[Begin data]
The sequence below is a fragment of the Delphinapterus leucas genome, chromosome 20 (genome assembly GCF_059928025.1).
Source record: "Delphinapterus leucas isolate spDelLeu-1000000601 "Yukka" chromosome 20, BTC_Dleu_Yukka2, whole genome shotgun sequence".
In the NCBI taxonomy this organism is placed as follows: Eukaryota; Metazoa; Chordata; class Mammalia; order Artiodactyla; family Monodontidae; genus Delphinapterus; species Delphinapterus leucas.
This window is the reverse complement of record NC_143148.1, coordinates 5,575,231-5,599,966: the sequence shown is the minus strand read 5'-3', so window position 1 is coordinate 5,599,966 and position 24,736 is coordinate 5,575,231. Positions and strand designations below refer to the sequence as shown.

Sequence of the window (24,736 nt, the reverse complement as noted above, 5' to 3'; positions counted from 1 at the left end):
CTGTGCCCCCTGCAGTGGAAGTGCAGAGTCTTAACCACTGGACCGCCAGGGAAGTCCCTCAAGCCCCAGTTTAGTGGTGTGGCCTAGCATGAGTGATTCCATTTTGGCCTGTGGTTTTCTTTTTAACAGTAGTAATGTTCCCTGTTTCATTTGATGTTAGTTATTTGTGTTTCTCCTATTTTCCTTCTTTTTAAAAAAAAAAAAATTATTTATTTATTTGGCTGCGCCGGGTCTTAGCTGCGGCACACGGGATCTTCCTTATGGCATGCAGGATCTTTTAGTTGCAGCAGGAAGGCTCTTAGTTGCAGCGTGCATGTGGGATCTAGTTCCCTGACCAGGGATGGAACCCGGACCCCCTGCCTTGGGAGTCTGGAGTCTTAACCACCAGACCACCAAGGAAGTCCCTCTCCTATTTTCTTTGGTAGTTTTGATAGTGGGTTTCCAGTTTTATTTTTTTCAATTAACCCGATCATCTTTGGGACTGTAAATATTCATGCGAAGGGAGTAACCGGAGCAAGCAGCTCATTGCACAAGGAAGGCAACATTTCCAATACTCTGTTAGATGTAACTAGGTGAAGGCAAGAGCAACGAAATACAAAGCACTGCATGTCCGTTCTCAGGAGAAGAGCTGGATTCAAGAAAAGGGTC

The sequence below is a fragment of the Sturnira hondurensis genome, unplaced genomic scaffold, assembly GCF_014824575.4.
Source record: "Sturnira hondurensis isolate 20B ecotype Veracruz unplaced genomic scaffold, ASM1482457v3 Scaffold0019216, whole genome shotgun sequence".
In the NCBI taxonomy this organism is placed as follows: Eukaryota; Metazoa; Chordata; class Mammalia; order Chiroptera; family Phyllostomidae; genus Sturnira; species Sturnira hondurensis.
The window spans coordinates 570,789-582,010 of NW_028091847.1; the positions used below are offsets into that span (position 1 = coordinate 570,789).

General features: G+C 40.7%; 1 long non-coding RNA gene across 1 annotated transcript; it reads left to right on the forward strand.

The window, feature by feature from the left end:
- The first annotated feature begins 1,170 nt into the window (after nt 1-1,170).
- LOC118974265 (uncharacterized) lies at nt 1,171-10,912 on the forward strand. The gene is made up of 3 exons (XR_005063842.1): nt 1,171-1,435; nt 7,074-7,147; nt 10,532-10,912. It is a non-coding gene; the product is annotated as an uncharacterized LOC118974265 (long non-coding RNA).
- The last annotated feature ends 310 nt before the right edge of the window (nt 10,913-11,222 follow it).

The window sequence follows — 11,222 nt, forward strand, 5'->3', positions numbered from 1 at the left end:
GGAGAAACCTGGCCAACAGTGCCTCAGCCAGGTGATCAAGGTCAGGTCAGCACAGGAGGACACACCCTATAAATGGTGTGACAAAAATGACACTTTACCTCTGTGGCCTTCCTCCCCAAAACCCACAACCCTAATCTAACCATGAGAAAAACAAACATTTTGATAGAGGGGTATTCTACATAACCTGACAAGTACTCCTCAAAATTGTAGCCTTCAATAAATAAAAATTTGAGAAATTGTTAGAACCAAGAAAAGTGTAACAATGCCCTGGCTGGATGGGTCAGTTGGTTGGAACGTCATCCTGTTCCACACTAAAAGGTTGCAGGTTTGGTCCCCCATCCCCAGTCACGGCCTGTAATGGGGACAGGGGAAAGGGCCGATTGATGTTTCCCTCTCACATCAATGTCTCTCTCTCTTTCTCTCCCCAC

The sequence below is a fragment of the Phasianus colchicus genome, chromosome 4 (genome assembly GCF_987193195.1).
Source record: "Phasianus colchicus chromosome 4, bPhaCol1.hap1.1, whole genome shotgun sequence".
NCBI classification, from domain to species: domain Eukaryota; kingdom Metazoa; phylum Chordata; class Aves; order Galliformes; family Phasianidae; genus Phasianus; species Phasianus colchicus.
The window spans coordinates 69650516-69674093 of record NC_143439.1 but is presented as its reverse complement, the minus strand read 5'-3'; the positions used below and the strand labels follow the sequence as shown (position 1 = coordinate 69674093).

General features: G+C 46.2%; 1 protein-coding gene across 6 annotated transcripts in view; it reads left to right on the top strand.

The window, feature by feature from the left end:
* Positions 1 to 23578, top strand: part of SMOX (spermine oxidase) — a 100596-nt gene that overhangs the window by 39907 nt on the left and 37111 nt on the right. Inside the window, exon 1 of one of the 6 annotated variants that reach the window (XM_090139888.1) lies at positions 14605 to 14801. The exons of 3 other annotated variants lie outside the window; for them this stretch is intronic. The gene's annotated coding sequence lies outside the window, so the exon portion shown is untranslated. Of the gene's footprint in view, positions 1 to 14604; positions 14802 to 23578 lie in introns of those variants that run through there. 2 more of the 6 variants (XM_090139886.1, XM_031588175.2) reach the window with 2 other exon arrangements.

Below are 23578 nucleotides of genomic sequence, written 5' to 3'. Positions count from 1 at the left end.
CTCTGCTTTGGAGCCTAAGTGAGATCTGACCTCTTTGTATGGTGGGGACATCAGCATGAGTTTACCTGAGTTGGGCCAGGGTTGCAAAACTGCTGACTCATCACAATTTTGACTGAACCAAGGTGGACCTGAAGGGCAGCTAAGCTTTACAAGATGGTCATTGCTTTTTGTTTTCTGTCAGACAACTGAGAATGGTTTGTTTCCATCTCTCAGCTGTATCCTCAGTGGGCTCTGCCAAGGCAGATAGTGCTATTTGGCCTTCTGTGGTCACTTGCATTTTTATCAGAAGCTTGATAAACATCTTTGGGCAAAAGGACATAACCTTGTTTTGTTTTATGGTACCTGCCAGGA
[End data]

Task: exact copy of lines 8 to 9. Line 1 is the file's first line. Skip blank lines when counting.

Source record: "Sturnira hondurensis isolate 20B ecotype Veracruz unplaced genomic scaffold, ASM1482457v3 Scaffold0019216, whole genome shotgun sequence".
In the NCBI taxonomy this organism is placed as follows: Eukaryota; Metazoa; Chordata; class Mammalia; order Chiroptera; family Phyllostomidae; genus Sturnira; species Sturnira hondurensis.